Year 1 of the Robert Griffin III-Jay Gruden Era is upon us. And like most newlywed couples, they look wonderful together.
Griffin is fully recovered from the knee injury that severely hampered his performance last season. He seems happier and more relaxed, partially due to the absence of a knee brace and partially due to the absence of coach Mike Shanahan.
Gruden is eager, energetic and enthusiastic, raring to start his first training camp as an NFL head coach. Son of a football lifer, brother of a Super Bowl-winning coach, Gruden is anxious to make his own mark under the family name.
Griffin and Gruden seem perfect for each other at this stage of their respective careers. They’re prime candidates to grow old and gray together — which is about 10 years for such duos — poised to join the ranks of Tom Brady-Bill Belichick, Eli Manning-Tom Coughlin, Drew Brees-Sean Payton and Ben Roethlisberger-Mike Tomlin.
Many thought Griffin and Shanahan were in it for the long haul, too, thought they could re-create the synergy that existed in Denver when the coach and John Elway won back-to-back Super Bowls together. Shanny was the old-school pro who would develop the budding star in RG3.
But Shanahan didn’t shape and mold the young QB.
He bent and nearly broke him instead. Shanahan might as well have been another defender delivering crushing blows as Griffin failed to slide.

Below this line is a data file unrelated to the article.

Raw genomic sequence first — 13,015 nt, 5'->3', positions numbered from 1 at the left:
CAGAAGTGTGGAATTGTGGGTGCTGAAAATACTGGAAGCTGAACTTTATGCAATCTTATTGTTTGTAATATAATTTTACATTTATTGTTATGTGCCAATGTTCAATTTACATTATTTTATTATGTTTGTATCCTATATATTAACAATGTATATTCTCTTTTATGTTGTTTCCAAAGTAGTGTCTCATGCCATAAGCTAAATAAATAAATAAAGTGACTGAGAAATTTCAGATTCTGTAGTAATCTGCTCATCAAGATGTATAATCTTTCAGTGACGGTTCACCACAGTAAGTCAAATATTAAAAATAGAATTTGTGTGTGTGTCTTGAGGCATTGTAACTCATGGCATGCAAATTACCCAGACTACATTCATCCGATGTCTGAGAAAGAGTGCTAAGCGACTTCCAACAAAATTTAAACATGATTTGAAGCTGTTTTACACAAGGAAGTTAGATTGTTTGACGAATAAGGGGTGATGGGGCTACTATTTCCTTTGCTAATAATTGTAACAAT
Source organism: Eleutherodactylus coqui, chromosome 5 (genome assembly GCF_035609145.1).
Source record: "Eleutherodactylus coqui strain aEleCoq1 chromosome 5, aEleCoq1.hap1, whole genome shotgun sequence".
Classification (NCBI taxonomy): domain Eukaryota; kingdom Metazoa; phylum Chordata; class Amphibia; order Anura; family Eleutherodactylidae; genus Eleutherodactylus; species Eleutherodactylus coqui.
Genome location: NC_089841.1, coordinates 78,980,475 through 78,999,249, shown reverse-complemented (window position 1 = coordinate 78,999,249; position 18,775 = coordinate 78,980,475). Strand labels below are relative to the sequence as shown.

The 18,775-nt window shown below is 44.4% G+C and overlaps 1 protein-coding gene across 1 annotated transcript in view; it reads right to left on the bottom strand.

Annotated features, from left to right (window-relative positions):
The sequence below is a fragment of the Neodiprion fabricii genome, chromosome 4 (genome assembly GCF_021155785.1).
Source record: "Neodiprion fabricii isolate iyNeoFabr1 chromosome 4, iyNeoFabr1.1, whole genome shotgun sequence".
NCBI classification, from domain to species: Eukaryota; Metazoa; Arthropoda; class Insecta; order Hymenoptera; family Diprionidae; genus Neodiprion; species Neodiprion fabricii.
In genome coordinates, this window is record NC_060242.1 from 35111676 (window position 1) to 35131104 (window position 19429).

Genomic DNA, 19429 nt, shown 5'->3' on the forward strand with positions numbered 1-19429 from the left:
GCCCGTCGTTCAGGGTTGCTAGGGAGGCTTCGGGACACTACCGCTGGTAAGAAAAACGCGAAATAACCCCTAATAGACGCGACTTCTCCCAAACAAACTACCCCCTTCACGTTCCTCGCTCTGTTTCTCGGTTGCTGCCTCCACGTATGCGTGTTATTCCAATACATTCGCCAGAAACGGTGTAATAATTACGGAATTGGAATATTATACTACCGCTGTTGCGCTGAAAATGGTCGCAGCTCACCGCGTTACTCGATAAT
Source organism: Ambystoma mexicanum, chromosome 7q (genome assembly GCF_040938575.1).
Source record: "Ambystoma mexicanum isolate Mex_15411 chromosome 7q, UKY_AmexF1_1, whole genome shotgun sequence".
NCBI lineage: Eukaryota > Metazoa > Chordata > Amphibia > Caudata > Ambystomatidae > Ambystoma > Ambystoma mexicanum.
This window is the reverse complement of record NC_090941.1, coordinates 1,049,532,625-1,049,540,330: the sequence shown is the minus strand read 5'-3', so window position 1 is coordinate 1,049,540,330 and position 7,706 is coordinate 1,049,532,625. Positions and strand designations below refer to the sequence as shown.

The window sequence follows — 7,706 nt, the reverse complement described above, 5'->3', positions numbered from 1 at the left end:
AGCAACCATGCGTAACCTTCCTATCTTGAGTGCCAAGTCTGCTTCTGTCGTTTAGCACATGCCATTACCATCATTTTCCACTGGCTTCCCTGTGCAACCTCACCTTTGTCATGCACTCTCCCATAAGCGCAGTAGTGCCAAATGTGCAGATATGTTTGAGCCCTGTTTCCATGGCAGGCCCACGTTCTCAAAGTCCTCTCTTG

We’ll never know what might’ve happened if RG3 wasn’t injured in the disheartening postseason loss against Seattle. That led him to rush back and led Shanahan to OK it, suspect moves at the time that are clearly boneheaded in hindsight.
The feel-good from an unexpected NFC East title in 2012 drained steadily during another 3-6 start last year, which this time wasn’t followed by a miraculous run to the playoffs. Griffin’s and Shanahan’s reputations deservedly took hits, each man appearing to blame the other for individual and collective shortcomings.
But unlike recent years when seasons crumbled, dysfunction ran amok and name plates changed on the coach’s office, the team believes it has a franchise quarterback. That’s what separates Gruden and Shanahan from predecessors Marty Schottenheimer, Steve Spurrier, Joe Gibbs and Jim Zorn.
The team sold us on Griffin-Shanahan and it was marvelous for a moment, before all the cracks and flaws surfaced. Now the Griffin-Gruden pairing is supposed to restore our faith that Washington can be more than a controversial NFL laughingstock under owner Dan Snyder.
Snyder has been consistent if nothing else, alternating between proven entities (Shanny, Schotty and Gibbs) and unknown commodities (Spurrier, Zorn and Gruden).
Perhaps he can coax Mike Ditka out of retirement if this doesn’t work.
But Gruden has plenty of weapons to stave off unemployment, none more important than RG3’s faith and confidence, though Alfred Morris, DeSean Jackson and Pierre Garcon aren’t bad, either. Hired for his fine work as the Cincinnati Bengals offensive coordinator, Gruden is charged with keeping Griffin happy, healthy and productive.